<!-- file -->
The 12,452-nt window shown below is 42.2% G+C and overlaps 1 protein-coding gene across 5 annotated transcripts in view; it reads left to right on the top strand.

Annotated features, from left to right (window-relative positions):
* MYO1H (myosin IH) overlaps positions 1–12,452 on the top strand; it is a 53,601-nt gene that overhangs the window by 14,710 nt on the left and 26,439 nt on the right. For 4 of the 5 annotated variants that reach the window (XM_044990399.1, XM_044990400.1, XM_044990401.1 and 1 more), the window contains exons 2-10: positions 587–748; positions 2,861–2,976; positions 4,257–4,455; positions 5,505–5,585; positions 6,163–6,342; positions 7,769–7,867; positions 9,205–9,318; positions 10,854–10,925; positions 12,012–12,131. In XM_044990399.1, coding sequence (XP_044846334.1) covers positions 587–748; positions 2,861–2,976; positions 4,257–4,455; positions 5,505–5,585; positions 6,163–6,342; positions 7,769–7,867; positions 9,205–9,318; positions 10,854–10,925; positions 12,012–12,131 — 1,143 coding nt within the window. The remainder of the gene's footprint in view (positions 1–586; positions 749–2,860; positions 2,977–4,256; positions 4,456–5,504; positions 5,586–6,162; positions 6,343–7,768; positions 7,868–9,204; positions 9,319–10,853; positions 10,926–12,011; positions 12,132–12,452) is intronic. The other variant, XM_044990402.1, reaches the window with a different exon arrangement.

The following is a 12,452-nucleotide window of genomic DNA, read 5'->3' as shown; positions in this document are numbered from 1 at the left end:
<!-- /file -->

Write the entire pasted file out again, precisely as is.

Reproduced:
The 12,452-nt window shown below is 42.2% G+C and overlaps 1 protein-coding gene across 5 annotated transcripts in view; it reads left to right on the top strand.

Annotated features, from left to right (window-relative positions):
* MYO1H (myosin IH) overlaps positions 1–12,452 on the top strand; it is a 53,601-nt gene that overhangs the window by 14,710 nt on the left and 26,439 nt on the right. For 4 of the 5 annotated variants that reach the window (XM_044990399.1, XM_044990400.1, XM_044990401.1 and 1 more), the window contains exons 2-10: positions 587–748; positions 2,861–2,976; positions 4,257–4,455; positions 5,505–5,585; positions 6,163–6,342; positions 7,769–7,867; positions 9,205–9,318; positions 10,854–10,925; positions 12,012–12,131. In XM_044990399.1, coding sequence (XP_044846334.1) covers positions 587–748; positions 2,861–2,976; positions 4,257–4,455; positions 5,505–5,585; positions 6,163–6,342; positions 7,769–7,867; positions 9,205–9,318; positions 10,854–10,925; positions 12,012–12,131 — 1,143 coding nt within the window. The remainder of the gene's footprint in view (positions 1–586; positions 749–2,860; positions 2,977–4,256; positions 4,456–5,504; positions 5,586–6,162; positions 6,343–7,768; positions 7,868–9,204; positions 9,319–10,853; positions 10,926–12,011; positions 12,132–12,452) is intronic. The other variant, XM_044990402.1, reaches the window with a different exon arrangement.

The following is a 12,452-nucleotide window of genomic DNA, read 5'->3' as shown; positions in this document are numbered from 1 at the left end: